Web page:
To win a copy of "The Way" leave your name in the comm box with your email.

Tuesday, February 21, 2012

Book Review: My Other Self

My Other Self: Conversations with Christ on Living Your Faith
by Clarence J. Enzler
Notre Dame: Ave Maria Press, 2010

“My Other Self: Conversations with Christ on Living Your Faith” was originally published in 1957. It has been reprinted as part of Ave Maria Press’ Christian Classics line. The author, Clarence J. Enzler was a father of thirteen children who was ordained to the deaconate in 1972, four years before his death. He is best known for his “Everyone’s Way of the Cross.” In the introduction to “My Other Self,” his children bear witness to the fact that he was a man who truly lived his faith. They write, “he was a model Christian, an outstanding Catholic, a defender of the faith, a gifted and skilled writer, a fabulous husband and an unparalleled father. But most of all, he was a man of God.”

“My Other Self” was modeled after “The Imitation of Christ” by Thomas à Kempis, but updated to include more modern theological ideas – for example, the writings of St. Therese, the Little Flower. Enzler writes as if Jesus were speaking directly to the reader, instructing him on the way he should go. In reading these pages, it is easy to believe that it is, in fact, Jesus speaking to you, inviting you to turn your whole life over to Him. He does not promise that the road will be easy. In fact, it will involve suffering. But, it is the only way to true happiness. Those who seek happiness in sinful pursuits will be bitterly disappointed, because such happiness can never last. “A saint is a person who is happy – forever.”

Enzler speaks of the need for surrender and detachment, prayer, and developing virtue. His directions are simple and straightforward, always loving and very practical. Enzler makes holiness seem possible, even in the midst of our brokenness. Every page of this book contains wisdom and offers much to reflect on. “My Other Self” is the type of book one should refer to again and again as one progresses (or perhaps takes a step backward) on one’s spiritual journey and is in need of encouragement.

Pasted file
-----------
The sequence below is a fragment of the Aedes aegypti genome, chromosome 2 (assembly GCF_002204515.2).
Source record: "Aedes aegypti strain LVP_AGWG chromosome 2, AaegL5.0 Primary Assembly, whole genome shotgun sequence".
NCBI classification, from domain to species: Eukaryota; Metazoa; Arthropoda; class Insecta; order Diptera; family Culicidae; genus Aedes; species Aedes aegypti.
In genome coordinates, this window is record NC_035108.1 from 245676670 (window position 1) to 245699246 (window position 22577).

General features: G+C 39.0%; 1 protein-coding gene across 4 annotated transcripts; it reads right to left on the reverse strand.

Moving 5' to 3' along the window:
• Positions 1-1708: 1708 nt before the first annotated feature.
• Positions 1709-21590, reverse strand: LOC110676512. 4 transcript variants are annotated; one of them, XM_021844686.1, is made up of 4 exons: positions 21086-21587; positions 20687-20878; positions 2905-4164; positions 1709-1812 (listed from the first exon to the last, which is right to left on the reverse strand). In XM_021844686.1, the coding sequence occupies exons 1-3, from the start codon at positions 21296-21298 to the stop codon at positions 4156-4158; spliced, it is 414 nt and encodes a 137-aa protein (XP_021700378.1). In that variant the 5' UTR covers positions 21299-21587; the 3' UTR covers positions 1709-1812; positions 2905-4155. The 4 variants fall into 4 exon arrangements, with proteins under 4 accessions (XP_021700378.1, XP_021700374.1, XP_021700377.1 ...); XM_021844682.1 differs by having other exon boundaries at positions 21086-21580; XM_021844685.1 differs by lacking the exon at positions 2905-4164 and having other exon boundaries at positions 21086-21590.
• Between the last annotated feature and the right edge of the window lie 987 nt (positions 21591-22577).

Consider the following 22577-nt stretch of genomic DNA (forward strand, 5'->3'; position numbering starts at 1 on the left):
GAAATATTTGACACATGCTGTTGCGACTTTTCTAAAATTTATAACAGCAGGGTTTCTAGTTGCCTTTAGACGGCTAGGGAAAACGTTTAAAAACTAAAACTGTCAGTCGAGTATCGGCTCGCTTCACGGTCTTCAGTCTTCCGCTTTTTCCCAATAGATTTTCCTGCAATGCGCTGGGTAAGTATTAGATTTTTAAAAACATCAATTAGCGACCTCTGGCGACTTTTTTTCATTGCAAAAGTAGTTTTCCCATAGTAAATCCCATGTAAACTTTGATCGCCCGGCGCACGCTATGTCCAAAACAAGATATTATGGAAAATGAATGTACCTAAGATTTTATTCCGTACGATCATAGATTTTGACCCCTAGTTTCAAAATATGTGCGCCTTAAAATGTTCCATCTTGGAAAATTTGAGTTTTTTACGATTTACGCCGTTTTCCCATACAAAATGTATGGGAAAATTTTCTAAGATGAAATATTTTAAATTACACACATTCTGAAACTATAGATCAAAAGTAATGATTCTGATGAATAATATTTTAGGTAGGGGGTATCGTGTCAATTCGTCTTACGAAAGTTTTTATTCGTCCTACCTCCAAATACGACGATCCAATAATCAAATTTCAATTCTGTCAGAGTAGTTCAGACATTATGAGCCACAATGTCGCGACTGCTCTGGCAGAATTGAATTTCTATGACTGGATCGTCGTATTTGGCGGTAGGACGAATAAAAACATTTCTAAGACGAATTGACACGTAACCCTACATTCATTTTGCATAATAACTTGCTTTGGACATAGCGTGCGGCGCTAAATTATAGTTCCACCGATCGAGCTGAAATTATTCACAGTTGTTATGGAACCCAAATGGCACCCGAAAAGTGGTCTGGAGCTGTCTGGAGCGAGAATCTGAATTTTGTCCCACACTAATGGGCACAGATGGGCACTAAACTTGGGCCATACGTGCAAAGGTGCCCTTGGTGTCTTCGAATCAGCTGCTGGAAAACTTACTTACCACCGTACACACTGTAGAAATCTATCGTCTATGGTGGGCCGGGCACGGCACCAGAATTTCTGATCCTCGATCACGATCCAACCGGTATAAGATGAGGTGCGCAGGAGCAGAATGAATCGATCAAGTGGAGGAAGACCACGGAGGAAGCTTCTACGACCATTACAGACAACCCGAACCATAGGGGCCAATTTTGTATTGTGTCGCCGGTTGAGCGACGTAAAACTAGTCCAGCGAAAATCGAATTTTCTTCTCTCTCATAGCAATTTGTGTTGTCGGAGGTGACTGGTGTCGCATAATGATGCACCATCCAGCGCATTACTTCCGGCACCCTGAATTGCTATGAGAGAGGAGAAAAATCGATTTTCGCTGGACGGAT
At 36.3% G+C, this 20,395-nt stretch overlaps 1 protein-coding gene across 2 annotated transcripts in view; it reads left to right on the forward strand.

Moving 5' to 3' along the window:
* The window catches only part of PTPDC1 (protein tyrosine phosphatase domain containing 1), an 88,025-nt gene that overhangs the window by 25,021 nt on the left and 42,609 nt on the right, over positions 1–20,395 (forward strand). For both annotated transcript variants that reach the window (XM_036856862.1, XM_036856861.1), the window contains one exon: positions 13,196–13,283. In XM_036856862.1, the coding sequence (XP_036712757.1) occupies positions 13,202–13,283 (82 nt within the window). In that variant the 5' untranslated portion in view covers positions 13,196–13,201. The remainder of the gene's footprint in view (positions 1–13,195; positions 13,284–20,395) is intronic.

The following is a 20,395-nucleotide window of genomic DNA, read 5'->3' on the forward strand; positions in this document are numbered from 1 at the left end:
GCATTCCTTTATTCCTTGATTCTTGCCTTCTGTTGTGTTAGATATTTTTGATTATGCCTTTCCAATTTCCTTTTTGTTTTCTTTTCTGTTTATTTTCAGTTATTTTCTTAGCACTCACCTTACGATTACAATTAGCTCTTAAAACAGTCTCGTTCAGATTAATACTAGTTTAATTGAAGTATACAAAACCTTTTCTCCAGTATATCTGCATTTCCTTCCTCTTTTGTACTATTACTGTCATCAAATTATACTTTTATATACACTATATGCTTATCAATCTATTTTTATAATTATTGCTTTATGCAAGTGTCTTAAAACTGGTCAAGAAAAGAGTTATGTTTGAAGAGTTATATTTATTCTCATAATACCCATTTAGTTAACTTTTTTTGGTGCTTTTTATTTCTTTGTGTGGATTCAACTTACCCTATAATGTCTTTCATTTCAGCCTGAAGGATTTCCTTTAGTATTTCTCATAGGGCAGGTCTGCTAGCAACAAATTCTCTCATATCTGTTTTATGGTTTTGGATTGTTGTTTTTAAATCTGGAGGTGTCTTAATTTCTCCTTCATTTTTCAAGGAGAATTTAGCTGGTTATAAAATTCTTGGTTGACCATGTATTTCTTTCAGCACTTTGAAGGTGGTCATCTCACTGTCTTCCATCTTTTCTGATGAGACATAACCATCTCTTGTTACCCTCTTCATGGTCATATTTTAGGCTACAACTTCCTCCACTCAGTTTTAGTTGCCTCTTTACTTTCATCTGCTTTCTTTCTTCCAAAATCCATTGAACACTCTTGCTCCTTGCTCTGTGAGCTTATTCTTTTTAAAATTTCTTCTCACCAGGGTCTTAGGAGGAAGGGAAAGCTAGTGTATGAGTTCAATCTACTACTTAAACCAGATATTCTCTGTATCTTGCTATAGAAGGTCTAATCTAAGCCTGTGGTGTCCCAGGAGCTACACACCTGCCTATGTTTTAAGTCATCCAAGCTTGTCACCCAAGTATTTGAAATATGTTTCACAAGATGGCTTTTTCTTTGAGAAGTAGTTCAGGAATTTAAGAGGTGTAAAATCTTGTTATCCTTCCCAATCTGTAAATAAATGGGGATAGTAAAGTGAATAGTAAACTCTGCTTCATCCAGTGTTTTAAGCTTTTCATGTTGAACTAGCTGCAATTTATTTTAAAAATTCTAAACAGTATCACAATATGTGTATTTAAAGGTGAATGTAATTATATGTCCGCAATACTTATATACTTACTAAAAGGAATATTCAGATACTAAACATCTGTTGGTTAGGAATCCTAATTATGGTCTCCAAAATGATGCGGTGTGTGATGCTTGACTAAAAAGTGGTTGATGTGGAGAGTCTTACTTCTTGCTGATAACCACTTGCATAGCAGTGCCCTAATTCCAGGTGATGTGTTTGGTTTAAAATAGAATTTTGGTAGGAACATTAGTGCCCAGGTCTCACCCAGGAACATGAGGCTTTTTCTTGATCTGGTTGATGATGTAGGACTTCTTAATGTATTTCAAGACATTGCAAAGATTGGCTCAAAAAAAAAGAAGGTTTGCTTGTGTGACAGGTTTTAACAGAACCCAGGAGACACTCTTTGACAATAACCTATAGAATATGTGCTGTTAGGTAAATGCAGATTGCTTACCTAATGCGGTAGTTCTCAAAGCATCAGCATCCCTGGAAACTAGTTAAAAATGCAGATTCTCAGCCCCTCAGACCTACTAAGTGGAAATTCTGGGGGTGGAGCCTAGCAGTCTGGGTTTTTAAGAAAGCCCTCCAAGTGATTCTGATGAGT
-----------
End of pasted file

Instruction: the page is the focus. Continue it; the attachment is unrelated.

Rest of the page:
There are so many wonderful quotes in this book (I literally took pages of notes while reading), but here are a few thoughts to carry with you:

“If you would be holy, surrender yourself to me.”

“I send you nothing that is too heavy for you to bear. Everything is fitted precisely to your strength.”

“You must faithfully perform all your daily duties, big and little, out of love for me.”

“Strive to love me equally in all things: in sickness or health, life or death, wealth or poverty, pleasure or pain, consolations or desolations.”

“Do not complain, but do not hesitate to ask the Father for aid to bear your cross and your sufferings.”

“Patience with me is simply trust in me. To trust me completely is the utmost in patience.”

“I require action, but I must have action firmly founded on prayer. The more you lead a life of prayer, the more fruitful your work must inevitably become.”

“Sin is turning away from your King toward some other creature, living or inanimate.”

“Give your present and your future completely into my hands. Accept here and now all that my plan for you entails. This is a great sacrifice, but it is also a great joy.

Reviewed by Patrice Fagnant-MacArthur

Friday, February 10, 2012

Book Review: "Cooper and Me" by Monique and Alexa Peters

This story  tells how Gracie and Joe's dog Cooper met his best friend Trooper.